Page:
PAUL Danan has revealed that he has become an ace at playing tennis following his recent drug relapse.
The former Hollyoaks star opened up to The Sun recently about how he has turned his life around after ending up back on cocaine and without a roof over his head during lockdown.
And now the podcast host, who has been to rehab 17 times, says he has become so good at playing tennis, the racket sport is his “drug now”.
“I play tennis with my brothers like a nut,” reveals the 43 year-old. “Tennis is my thing, it’s my drug now.
“I am semi professional and play for the Lawn Tennis Association. I’ve joined a big club in Bristol and play in a league. I have really found my new thing.”
And Paul says his ADHD, which he was diagnosed with in 2019, has helped with his abilities on the court.
“My ADHD loves tennis because you can really focus with it,” he explains. “I see my ADHD like a superpower now.”
The Celebrity Coach Trip star, who is dad to son DeNiro, six, spoke out last week about how his world fell apart while quarantining at his parents house in Essex during the first wave of the coronavirus.
“The big thing that helps ADHD is to be around people, but because my dad was high risk for COVID, I couldn’t even meet anyone for a walk in case I caught the virus and brought it back to the house.
“It was also really hard not being able to see my son DeNiro, who was in lockdown with his mother back in London [Paul co-parents DeNiro with his ex].
“I started to get really bad cabin fever and frustrated. I needed to get out and felt like I was going mad. “
After Paul made the fateful decision to offload his own flat in Hertfordshire, he ended up coming into contact with someone who sold him cocaine.
“I didn’t want to keep paying rent on a flat I wasn’t staying in, so I decided to get rid of it.” he recalls. “But when I went to collect my things, I saw an empty baggie when I was clearing up and it triggered something.
“I ended up bumping into someone outside and getting some cocaine from them. It was a moment of like, ‘F ** k it, I’m not going to get another chance.’ Then I went back to my parents and used.
“I only had a few lines but it was enough to get the taste again. They say one line is too many, a thousand is never enough, and that’s what it’s like.
“I felt terrible, so guilty and ashamed. I reckon over the years I’ve spent about £ 1million on rehab and recovery, and yet there I was doing it all again.”
Paul went on to reveal how he ended up going to stay with a friend in Bournemouth, but after a fallout, wound up on the streets.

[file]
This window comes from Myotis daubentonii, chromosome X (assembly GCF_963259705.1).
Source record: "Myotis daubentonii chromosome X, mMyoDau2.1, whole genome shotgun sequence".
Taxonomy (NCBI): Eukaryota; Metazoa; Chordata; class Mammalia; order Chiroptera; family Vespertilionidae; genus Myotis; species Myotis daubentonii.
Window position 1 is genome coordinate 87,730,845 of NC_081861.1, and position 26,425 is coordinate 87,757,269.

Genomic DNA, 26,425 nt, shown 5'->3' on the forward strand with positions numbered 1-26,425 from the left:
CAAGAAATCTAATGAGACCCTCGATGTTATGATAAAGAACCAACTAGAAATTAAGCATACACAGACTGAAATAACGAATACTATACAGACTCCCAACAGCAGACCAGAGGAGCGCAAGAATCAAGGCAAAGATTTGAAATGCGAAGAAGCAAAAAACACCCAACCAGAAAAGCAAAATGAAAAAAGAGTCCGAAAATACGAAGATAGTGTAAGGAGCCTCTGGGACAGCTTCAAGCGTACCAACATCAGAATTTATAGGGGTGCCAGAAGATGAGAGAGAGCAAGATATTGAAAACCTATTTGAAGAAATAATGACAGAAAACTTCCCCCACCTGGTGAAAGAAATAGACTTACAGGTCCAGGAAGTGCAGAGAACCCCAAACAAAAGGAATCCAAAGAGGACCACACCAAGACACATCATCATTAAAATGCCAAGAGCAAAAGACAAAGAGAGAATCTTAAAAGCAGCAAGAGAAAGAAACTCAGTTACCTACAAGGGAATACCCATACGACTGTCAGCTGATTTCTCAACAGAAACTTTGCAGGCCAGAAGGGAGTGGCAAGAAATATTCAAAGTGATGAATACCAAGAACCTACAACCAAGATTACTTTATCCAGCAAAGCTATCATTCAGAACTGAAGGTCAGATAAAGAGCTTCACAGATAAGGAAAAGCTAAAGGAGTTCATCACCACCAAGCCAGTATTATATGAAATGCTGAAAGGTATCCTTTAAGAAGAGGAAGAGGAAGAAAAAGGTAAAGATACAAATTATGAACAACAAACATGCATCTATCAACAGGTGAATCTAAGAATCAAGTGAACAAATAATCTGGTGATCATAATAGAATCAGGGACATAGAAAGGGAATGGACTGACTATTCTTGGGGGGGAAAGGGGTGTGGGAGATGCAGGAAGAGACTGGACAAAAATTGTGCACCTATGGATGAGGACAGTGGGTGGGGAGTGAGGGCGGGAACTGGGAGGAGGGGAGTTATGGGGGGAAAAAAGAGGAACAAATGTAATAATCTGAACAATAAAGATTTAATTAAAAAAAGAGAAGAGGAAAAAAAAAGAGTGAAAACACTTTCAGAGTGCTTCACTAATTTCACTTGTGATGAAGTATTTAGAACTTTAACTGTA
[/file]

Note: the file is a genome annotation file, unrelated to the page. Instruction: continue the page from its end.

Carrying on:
He recalled: “I tried to get a hotel but none of the hotels were taking anyone in because of lockdown. I didn’t know what to do so I ended up going for a walk on the beach and scoring some drugs.
“I met these dodgy guys who ended up nicking some of the belongings I had on me, and before I knew it it was midnight, dark and I had nowhere to go.
“It got scary. I just walked the streets trying to get into places but every hotel said no to me and I was in tears. I was basically homeless.”
After managing to find a hotel for the night, he went back to London the next day and checked into a Holiday Inn, where he used for two weeks.
“I found another dealer and started using daily in that room. For two weeks, I didn’t sleep and was just taking a few grams of coke all day.
I didn’t eat apart from one croissant a day from the hotel breakfast buffet and then went back to the room. People were worried, phoning and asking where I was but I was losing my mind. “
As the days and nights rolled into one another, hallucinations took hold.
“I started having psychosis and believing that the police were going to come in through the door,” he says.
“I was also seeing things that weren’t really there. My brain was doing somersaults and it was terrifying. I was in a state. “
Fortunately, Paul found a rehab facility, Gladstones, in the Cotswolds, where he managed to get clean and piece his life back together.
Paul has now been clean for 20 months and runs a successful drama workshops through his Morning After Theater Company.
The registered charity aims to help others with mental health and addiction issues by using acting skills as therapy.
Paul said: “So many people fell into addiction, or relapsed during lockdown, the statistics are catastrophic, and it’s really important to break the stigma around that.”
The Morning After with Paul Danan is available on Apple, spotify and all other podcast stores.
For more information on The Morning After Theater Company and to donate to the charity, go to justgiving.com/crowdfunding/themorningaftertc
For help and support on drug addiction, contact DrugFAM on 0300 888 3853 or go to drugfam.co.uk